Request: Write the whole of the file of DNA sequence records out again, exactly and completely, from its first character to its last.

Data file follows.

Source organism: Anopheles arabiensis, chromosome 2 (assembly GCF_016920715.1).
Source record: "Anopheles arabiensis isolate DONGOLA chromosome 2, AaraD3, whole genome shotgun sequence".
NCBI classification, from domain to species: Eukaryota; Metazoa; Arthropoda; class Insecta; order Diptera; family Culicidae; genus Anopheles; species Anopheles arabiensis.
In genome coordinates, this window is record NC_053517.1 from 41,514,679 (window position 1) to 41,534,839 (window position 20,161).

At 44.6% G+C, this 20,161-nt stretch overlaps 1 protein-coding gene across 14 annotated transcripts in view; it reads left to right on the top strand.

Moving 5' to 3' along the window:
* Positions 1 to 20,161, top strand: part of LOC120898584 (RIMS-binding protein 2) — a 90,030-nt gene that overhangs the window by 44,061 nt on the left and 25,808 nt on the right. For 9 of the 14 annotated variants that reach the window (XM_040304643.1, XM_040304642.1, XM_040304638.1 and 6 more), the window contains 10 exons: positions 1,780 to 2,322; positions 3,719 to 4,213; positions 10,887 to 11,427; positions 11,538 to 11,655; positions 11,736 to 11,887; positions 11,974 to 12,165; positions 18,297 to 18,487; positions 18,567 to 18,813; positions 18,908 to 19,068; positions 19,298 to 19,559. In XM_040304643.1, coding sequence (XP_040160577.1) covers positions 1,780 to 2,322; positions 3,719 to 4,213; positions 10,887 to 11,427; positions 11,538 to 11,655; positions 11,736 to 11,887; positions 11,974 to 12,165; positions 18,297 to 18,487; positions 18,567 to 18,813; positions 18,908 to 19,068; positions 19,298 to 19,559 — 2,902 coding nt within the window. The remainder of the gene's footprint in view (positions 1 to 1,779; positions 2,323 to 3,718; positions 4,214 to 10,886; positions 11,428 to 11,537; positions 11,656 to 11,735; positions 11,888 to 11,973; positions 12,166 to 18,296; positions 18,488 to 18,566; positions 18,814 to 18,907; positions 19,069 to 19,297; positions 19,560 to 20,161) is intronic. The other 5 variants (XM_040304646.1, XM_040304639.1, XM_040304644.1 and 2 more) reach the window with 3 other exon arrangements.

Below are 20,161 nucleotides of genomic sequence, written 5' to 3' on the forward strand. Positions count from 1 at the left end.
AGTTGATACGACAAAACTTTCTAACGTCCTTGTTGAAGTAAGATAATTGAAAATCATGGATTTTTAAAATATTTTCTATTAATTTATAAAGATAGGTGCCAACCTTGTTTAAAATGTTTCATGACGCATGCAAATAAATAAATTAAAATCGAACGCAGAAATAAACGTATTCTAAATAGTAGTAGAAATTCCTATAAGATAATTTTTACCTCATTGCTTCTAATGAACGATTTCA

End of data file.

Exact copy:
Source organism: Anopheles arabiensis, chromosome 2 (assembly GCF_016920715.1).
Source record: "Anopheles arabiensis isolate DONGOLA chromosome 2, AaraD3, whole genome shotgun sequence".
NCBI classification, from domain to species: Eukaryota; Metazoa; Arthropoda; class Insecta; order Diptera; family Culicidae; genus Anopheles; species Anopheles arabiensis.
In genome coordinates, this window is record NC_053517.1 from 41,514,679 (window position 1) to 41,534,839 (window position 20,161).

At 44.6% G+C, this 20,161-nt stretch overlaps 1 protein-coding gene across 14 annotated transcripts in view; it reads left to right on the top strand.

Moving 5' to 3' along the window:
* Positions 1 to 20,161, top strand: part of LOC120898584 (RIMS-binding protein 2) — a 90,030-nt gene that overhangs the window by 44,061 nt on the left and 25,808 nt on the right. For 9 of the 14 annotated variants that reach the window (XM_040304643.1, XM_040304642.1, XM_040304638.1 and 6 more), the window contains 10 exons: positions 1,780 to 2,322; positions 3,719 to 4,213; positions 10,887 to 11,427; positions 11,538 to 11,655; positions 11,736 to 11,887; positions 11,974 to 12,165; positions 18,297 to 18,487; positions 18,567 to 18,813; positions 18,908 to 19,068; positions 19,298 to 19,559. In XM_040304643.1, coding sequence (XP_040160577.1) covers positions 1,780 to 2,322; positions 3,719 to 4,213; positions 10,887 to 11,427; positions 11,538 to 11,655; positions 11,736 to 11,887; positions 11,974 to 12,165; positions 18,297 to 18,487; positions 18,567 to 18,813; positions 18,908 to 19,068; positions 19,298 to 19,559 — 2,902 coding nt within the window. The remainder of the gene's footprint in view (positions 1 to 1,779; positions 2,323 to 3,718; positions 4,214 to 10,886; positions 11,428 to 11,537; positions 11,656 to 11,735; positions 11,888 to 11,973; positions 12,166 to 18,296; positions 18,488 to 18,566; positions 18,814 to 18,907; positions 19,069 to 19,297; positions 19,560 to 20,161) is intronic. The other 5 variants (XM_040304646.1, XM_040304639.1, XM_040304644.1 and 2 more) reach the window with 3 other exon arrangements.

Below are 20,161 nucleotides of genomic sequence, written 5' to 3' on the forward strand. Positions count from 1 at the left end.
AGTTGATACGACAAAACTTTCTAACGTCCTTGTTGAAGTAAGATAATTGAAAATCATGGATTTTTAAAATATTTTCTATTAATTTATAAAGATAGGTGCCAACCTTGTTTAAAATGTTTCATGACGCATGCAAATAAATAAATTAAAATCGAACGCAGAAATAAACGTATTCTAAATAGTAGTAGAAATTCCTATAAGATAATTTTTACCTCATTGCTTCTAATGAACGATTTCA